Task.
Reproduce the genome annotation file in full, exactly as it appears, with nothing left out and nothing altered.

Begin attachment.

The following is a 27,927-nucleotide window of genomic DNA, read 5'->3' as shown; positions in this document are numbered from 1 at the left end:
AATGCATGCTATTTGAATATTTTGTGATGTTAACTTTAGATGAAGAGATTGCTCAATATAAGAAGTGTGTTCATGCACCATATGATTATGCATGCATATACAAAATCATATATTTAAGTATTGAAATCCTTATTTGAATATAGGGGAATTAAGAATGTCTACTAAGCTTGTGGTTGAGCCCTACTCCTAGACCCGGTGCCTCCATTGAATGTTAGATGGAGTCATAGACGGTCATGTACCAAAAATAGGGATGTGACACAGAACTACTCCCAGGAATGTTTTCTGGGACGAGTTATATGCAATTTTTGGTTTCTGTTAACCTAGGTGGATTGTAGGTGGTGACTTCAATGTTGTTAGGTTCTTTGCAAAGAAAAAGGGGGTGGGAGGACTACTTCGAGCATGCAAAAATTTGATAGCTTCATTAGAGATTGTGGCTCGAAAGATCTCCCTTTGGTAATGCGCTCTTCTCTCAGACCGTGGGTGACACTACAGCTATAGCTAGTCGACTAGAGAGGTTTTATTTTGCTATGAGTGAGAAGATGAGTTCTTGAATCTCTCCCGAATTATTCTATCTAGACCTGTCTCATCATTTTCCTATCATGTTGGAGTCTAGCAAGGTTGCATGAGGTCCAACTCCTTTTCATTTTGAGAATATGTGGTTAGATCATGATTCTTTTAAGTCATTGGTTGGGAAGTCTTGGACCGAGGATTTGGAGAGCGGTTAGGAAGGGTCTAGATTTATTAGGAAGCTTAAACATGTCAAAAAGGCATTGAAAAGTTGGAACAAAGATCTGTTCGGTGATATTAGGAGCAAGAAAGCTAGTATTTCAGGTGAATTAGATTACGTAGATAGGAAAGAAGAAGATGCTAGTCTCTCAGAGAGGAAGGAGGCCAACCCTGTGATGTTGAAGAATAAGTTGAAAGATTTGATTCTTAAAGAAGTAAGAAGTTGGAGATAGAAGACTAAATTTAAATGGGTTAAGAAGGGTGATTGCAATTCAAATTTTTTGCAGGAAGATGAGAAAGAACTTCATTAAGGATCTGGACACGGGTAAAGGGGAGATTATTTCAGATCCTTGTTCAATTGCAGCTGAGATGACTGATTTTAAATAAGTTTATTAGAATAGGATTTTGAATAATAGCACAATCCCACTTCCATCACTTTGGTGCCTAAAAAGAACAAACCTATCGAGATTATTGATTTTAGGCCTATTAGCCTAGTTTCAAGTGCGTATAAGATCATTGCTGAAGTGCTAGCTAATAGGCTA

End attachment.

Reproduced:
The following is a 27,927-nucleotide window of genomic DNA, read 5'->3' as shown; positions in this document are numbered from 1 at the left end:
AATGCATGCTATTTGAATATTTTGTGATGTTAACTTTAGATGAAGAGATTGCTCAATATAAGAAGTGTGTTCATGCACCATATGATTATGCATGCATATACAAAATCATATATTTAAGTATTGAAATCCTTATTTGAATATAGGGGAATTAAGAATGTCTACTAAGCTTGTGGTTGAGCCCTACTCCTAGACCCGGTGCCTCCATTGAATGTTAGATGGAGTCATAGACGGTCATGTACCAAAAATAGGGATGTGACACAGAACTACTCCCAGGAATGTTTTCTGGGACGAGTTATATGCAATTTTTGGTTTCTGTTAACCTAGGTGGATTGTAGGTGGTGACTTCAATGTTGTTAGGTTCTTTGCAAAGAAAAAGGGGGTGGGAGGACTACTTCGAGCATGCAAAAATTTGATAGCTTCATTAGAGATTGTGGCTCGAAAGATCTCCCTTTGGTAATGCGCTCTTCTCTCAGACCGTGGGTGACACTACAGCTATAGCTAGTCGACTAGAGAGGTTTTATTTTGCTATGAGTGAGAAGATGAGTTCTTGAATCTCTCCCGAATTATTCTATCTAGACCTGTCTCATCATTTTCCTATCATGTTGGAGTCTAGCAAGGTTGCATGAGGTCCAACTCCTTTTCATTTTGAGAATATGTGGTTAGATCATGATTCTTTTAAGTCATTGGTTGGGAAGTCTTGGACCGAGGATTTGGAGAGCGGTTAGGAAGGGTCTAGATTTATTAGGAAGCTTAAACATGTCAAAAAGGCATTGAAAAGTTGGAACAAAGATCTGTTCGGTGATATTAGGAGCAAGAAAGCTAGTATTTCAGGTGAATTAGATTACGTAGATAGGAAAGAAGAAGATGCTAGTCTCTCAGAGAGGAAGGAGGCCAACCCTGTGATGTTGAAGAATAAGTTGAAAGATTTGATTCTTAAAGAAGTAAGAAGTTGGAGATAGAAGACTAAATTTAAATGGGTTAAGAAGGGTGATTGCAATTCAAATTTTTTGCAGGAAGATGAGAAAGAACTTCATTAAGGATCTGGACACGGGTAAAGGGGAGATTATTTCAGATCCTTGTTCAATTGCAGCTGAGATGACTGATTTTAAATAAGTTTATTAGAATAGGATTTTGAATAATAGCACAATCCCACTTCCATCACTTTGGTGCCTAAAAAGAACAAACCTATCGAGATTATTGATTTTAGGCCTATTAGCCTAGTTTCAAGTGCGTATAAGATCATTGCTGAAGTGCTAGCTAATAGGCTA